The new Yahoo! design: What's changed?
On Wednesday, Yahoo! CEO Marissa Mayer unveiled the Web portal's new site design on TODAY. Things are basically the same, but a tiny bit different. (And that's a good thing!)
"We wanted it to be familiar," Mayer told TODAY, "but we also wanted it to embrace some of the modern paradigms of the Web." Before officially showing off the new design, the executive also spoke about the challenges of being a mom and the youngest CEO of a Fortune 500 company in the America, explaining how both positions "take a lot of focus" and that "there's not a lot of room for everything else" in her life.
The new Yahoo! experience places a news section with an infinity scroll — meaning that you can keep going and going down the page as much as your heart desires — front and center. Gone are all the links and items previously buried at the bottom of the site and everything is just plain more pleasing to the eyes. To make things more convenient, Yahoo! now allows you to log in with your Yahoo! ID or with your Facebook account. (Yes, logging in via Facebook does indeed mean that you'll wind up seeing articles shared by your friends on top of everything else.)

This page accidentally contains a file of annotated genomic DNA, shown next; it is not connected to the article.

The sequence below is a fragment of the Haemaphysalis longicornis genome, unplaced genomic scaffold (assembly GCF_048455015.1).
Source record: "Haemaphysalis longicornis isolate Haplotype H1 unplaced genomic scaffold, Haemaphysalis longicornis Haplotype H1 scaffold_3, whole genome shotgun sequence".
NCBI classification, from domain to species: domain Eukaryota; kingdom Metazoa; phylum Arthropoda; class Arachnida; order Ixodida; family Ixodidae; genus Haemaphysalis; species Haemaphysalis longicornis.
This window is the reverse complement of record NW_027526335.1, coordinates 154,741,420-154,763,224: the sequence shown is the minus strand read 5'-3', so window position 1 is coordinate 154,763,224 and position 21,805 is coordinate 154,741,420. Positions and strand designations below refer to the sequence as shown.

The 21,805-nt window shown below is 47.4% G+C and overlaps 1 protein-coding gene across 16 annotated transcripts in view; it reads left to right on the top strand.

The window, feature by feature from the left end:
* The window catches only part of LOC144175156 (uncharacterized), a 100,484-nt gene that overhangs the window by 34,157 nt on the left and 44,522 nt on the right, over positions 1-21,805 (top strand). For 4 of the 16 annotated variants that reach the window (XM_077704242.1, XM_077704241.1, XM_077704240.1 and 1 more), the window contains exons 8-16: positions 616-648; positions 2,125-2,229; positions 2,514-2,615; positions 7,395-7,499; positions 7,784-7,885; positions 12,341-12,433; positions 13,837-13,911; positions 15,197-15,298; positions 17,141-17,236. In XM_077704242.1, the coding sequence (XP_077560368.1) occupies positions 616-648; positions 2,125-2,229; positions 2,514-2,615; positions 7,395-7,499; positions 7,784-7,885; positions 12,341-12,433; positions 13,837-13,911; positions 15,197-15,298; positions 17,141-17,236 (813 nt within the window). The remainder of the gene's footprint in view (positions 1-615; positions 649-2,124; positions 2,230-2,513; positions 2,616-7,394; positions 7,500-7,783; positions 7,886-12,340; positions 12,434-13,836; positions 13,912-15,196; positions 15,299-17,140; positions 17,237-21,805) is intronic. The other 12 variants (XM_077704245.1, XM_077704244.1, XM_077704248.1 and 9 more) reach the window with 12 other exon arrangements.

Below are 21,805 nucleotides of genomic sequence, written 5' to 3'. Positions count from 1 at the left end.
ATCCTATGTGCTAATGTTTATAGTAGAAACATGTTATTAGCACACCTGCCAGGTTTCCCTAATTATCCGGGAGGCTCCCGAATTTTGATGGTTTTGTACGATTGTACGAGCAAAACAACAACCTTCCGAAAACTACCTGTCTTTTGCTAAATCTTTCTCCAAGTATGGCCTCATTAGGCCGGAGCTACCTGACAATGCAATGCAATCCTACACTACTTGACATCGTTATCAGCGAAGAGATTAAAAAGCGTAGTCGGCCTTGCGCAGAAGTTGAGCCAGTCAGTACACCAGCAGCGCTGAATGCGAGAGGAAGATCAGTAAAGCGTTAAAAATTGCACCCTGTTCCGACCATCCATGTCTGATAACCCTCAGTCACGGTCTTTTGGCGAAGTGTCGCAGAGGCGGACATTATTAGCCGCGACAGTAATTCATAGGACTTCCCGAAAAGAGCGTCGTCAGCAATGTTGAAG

And is it just us or did the site's background color change subtly while an extra splash of purple was added here and there?
You won't just be seeing changes on the desktop, mind you. The Yahoo! mobile apps got a slick new coat of paint, too. (The apps are now supposedly a bit speedier, too, thanks to some under-the-hood updates.)
Mayer, who became the CEO of Yahoo! in July 2012 was previously the vice president of local, maps, and locations services at Google. Prior to that, she was the vice president of search products and user experience for the search engine giant. In those positions, she was known for pushing for data-driven decisions — as author Steven Levy explains in "In The Plex: How Google Thinks, Works, and Shapes Our Lives" — which means that every little tweak made to a product was backed up by plenty of solid research. (Moving a button by ten pixels? Sure, but only if there's evidence that's what makes users click it more often.)
With that detail — pun only somewhat intended — in mind, it's no surprise that the new Yahoo! design is full of small but significant changes. Subtle variations on color, cleaner fonts, elements that are shifted into more visible locations, and so on are found everywhere. Mayer's bringing her Google knowhow to Yahoo! and it might just work. But don't let us be the judges — vote in the poll below and tell us what you think about the new Yahoo! design.
(Oh, and if you aren't seeing the new Yahoo! design just yet, you can check it out by following this link.)
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